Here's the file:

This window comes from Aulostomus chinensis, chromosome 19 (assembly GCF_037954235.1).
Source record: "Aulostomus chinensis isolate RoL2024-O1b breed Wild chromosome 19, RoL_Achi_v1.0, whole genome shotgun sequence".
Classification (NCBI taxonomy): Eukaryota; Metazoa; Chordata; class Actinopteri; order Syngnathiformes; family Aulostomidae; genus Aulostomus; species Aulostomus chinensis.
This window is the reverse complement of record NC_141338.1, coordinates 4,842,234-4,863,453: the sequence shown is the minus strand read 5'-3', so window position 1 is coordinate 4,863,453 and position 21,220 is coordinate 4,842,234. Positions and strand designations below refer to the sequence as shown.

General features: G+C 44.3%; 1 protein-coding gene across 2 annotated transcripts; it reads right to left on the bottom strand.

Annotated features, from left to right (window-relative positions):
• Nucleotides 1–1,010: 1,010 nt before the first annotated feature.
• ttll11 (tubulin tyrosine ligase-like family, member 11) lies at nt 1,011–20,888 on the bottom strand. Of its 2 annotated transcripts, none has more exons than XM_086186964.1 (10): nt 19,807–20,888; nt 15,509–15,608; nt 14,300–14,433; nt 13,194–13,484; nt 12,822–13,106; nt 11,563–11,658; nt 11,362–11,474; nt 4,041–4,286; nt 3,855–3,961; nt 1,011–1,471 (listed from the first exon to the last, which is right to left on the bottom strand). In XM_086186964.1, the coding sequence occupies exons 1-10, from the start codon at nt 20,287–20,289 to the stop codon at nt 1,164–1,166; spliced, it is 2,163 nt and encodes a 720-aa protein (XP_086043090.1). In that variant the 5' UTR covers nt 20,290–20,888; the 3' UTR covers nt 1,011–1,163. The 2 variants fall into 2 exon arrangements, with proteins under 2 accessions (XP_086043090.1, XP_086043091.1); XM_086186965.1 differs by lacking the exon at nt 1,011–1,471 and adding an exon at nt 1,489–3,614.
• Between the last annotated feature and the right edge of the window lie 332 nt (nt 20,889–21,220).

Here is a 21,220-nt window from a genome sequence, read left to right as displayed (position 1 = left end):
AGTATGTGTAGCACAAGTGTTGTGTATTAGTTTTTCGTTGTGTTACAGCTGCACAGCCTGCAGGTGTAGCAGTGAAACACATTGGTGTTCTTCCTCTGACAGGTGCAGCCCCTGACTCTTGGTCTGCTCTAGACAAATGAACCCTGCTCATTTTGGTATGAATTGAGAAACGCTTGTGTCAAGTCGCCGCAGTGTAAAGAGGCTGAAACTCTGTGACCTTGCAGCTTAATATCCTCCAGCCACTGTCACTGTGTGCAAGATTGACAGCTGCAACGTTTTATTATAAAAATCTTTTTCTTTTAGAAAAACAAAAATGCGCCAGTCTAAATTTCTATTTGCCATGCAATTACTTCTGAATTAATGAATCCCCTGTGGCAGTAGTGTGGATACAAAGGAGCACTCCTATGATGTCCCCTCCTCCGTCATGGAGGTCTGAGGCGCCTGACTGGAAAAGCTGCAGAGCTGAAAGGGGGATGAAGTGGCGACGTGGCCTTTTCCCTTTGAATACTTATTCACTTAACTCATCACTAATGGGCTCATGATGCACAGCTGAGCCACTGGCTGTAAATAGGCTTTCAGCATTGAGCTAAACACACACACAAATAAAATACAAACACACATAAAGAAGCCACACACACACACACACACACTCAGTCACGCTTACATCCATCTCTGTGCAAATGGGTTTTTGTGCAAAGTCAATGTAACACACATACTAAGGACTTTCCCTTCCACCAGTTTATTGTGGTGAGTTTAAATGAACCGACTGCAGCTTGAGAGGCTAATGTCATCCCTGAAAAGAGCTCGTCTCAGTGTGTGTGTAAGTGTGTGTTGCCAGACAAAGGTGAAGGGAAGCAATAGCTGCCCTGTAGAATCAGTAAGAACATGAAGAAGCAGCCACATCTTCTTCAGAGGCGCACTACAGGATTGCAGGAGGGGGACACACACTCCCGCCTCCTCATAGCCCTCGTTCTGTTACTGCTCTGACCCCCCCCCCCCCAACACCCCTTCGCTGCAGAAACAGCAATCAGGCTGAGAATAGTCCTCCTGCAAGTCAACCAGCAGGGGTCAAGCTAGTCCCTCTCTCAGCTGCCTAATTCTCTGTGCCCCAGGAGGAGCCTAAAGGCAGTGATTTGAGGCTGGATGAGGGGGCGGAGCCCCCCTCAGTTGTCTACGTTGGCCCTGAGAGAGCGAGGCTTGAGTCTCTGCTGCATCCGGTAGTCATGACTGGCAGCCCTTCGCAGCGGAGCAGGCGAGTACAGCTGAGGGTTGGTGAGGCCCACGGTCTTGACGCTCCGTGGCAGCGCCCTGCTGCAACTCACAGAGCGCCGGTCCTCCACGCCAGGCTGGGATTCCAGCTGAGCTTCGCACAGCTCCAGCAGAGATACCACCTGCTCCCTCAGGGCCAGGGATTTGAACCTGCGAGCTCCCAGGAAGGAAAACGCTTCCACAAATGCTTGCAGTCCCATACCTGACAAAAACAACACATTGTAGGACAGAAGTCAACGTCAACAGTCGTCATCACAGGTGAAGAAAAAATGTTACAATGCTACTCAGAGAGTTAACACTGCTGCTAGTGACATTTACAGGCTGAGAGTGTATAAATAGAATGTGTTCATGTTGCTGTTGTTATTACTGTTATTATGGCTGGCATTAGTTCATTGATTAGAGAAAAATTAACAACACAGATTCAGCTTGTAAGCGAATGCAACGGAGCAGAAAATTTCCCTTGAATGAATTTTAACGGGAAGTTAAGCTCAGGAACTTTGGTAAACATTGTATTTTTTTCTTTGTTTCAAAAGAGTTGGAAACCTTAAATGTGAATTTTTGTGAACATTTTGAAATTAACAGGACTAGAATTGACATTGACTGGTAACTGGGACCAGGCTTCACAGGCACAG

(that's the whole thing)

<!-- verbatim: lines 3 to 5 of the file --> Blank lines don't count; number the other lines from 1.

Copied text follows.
Classification (NCBI taxonomy): Eukaryota; Metazoa; Chordata; class Actinopteri; order Syngnathiformes; family Aulostomidae; genus Aulostomus; species Aulostomus chinensis.
This window is the reverse complement of record NC_141338.1, coordinates 4,842,234-4,863,453: the sequence shown is the minus strand read 5'-3', so window position 1 is coordinate 4,863,453 and position 21,220 is coordinate 4,842,234. Positions and strand designations below refer to the sequence as shown.

General features: G+C 44.3%; 1 protein-coding gene across 2 annotated transcripts; it reads right to left on the bottom strand.